Brad was responding to an endorsement of a new book about uniting disparate elements of the Food Movement to accomplish true progress. The book is called, “Stand Together or Starve Alone” by Mark Winne. Here’s what Brad had to say, “The Food Movement cannot win as long as it does not "stand together" with the farm-side advocates of the Family Farm (Farm Justice) Movement.  And the main reason for that is that the Food Movement cannot know how to correctly advocate on the biggest issues without doing that.  That's the key question for this book.  Is it just another call for unity and equity that leaves out the majority of farmers, that, therefore, sides with agribusiness (and against farmers) on a wide range of Food Movement goals?”

Brad has been farming and working in the Farm Justice Movement for over 30 years and I imagine he has run into his share of Food Movement activists calling for unity while ignoring his perspective. The academic and non-profit activists of the movement are well meaning but they see the issues from their educated, urban perspective. The issue of rural poverty doesn’t seem to register. It’s either Food Stamps or Subsidies, help the urban or rural poor. But when subsidies are painted simply as a way of lining farmers’ pockets, when they aren’t seen as impoverishing farmers and their rural communities and making Agribusiness boom, and when a viable alternative like price floors aren’t offered, the Food Movement is unwittingly advocating to take limited resources from one impoverished community (the rural poor) and transfer it to another (urban poor) without addressing the overlying structure that keeps both these communities poor and malnourished. What might be characterized as an elitist approach to these issues stems from the fact that most of those working in the food movement are urban, educated, liberal. Those in rural poverty are not.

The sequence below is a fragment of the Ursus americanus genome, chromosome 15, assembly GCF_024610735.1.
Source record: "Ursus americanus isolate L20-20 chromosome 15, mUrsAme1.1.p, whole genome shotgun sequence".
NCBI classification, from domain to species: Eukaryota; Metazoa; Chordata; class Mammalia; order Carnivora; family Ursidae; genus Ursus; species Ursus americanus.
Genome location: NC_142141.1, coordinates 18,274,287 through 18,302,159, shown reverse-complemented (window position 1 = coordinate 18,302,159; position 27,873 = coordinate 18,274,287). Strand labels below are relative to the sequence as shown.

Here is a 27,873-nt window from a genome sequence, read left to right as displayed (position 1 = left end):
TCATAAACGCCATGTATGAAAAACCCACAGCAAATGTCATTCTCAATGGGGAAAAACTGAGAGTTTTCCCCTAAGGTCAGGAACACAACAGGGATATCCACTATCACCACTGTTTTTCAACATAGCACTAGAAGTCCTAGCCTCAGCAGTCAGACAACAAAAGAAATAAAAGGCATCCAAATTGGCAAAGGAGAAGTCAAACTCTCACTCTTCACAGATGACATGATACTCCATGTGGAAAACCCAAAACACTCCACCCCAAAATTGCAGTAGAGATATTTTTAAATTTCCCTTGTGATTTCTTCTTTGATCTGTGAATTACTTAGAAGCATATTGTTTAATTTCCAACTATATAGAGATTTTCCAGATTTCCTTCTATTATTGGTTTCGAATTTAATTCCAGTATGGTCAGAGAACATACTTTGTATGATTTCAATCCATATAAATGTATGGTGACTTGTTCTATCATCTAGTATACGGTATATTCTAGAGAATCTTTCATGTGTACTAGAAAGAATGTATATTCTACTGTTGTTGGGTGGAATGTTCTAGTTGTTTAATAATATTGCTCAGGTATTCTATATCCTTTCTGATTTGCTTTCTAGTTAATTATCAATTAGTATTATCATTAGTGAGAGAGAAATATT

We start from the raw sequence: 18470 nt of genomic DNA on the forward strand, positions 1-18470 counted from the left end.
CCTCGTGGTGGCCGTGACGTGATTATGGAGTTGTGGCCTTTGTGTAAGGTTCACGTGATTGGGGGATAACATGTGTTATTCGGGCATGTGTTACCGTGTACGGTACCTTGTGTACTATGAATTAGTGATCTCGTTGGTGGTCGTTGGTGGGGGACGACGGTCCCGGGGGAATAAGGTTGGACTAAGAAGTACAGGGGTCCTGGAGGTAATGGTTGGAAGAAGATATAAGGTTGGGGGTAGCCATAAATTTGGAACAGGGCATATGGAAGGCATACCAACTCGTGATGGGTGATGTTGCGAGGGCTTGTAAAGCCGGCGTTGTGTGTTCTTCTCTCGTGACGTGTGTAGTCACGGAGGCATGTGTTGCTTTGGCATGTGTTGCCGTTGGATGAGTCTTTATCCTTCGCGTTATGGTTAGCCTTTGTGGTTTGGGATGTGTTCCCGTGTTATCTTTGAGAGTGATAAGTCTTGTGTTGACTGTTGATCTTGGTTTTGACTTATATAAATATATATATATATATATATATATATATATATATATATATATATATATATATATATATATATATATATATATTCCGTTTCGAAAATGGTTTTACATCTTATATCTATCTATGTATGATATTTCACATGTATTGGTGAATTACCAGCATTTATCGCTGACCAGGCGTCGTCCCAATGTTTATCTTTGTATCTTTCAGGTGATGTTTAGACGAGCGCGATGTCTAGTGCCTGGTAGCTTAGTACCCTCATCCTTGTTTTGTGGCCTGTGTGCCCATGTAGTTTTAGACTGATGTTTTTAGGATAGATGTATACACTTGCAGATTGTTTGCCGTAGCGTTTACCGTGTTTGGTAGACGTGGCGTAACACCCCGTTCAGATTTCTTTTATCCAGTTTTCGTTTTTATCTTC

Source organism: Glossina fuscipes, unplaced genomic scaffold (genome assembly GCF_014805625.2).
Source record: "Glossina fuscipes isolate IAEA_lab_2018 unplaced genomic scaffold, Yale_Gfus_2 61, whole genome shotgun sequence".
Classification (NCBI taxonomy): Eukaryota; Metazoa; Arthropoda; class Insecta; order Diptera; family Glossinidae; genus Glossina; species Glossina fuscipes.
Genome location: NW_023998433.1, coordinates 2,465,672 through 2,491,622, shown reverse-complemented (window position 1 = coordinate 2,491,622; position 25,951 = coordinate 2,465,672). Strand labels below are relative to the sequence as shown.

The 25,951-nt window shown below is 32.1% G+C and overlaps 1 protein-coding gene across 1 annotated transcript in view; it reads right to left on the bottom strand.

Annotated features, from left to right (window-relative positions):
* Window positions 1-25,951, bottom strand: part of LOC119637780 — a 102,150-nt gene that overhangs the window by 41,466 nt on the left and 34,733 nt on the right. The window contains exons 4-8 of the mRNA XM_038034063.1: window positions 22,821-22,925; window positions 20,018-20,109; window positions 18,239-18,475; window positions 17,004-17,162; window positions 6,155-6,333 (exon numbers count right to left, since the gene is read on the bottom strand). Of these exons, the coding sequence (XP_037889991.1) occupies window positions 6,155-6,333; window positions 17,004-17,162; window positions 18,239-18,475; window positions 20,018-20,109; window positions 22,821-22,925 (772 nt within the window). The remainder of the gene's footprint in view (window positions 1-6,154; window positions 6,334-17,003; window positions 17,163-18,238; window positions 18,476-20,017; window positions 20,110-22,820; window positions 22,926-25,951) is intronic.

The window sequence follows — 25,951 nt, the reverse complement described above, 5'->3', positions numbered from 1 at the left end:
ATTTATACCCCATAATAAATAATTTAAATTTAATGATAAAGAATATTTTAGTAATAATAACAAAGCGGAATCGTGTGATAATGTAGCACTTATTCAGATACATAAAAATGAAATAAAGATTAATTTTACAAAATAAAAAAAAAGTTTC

Here’s Brad on the COMFOODs forum again, “One point I've been emphasizing is that "farm justice farm activists, (those who have done the lions share of work on these issues over the past 60 years (and 160), have long viewed [...] the price issue as the key underlying paradigmatic issue that transforms many other major paradigms (i.e. the paradigms of sustainability & environment, of economics, policy and politics, of strategy, of research, "industrial agriculture," food aid, etc.,) both in the US and globally.”

So without addressing the cause of rural poverty, without advocating to restore the health and vibrancy of our foodshed, without working towards a living wage, the food system will remain sick. It starts in the country. In Trumpland. As long as Food Movement folks ignore this segment, they will be siding with Agribusiness against their own interests, they will be a snake eating its own tale, ensuring its own destruction.

But there is another meaning of the snake eating its own tale. That of wholeness, infinity. Perhaps if we can incorporate our rural others, advocate, listen, perhaps we can establish that wholeness. A healthy countryside and healthy cities. A healthy exchange between urban and rural, because regardless of our politics we all have to eat. Let’s let it be our own tail.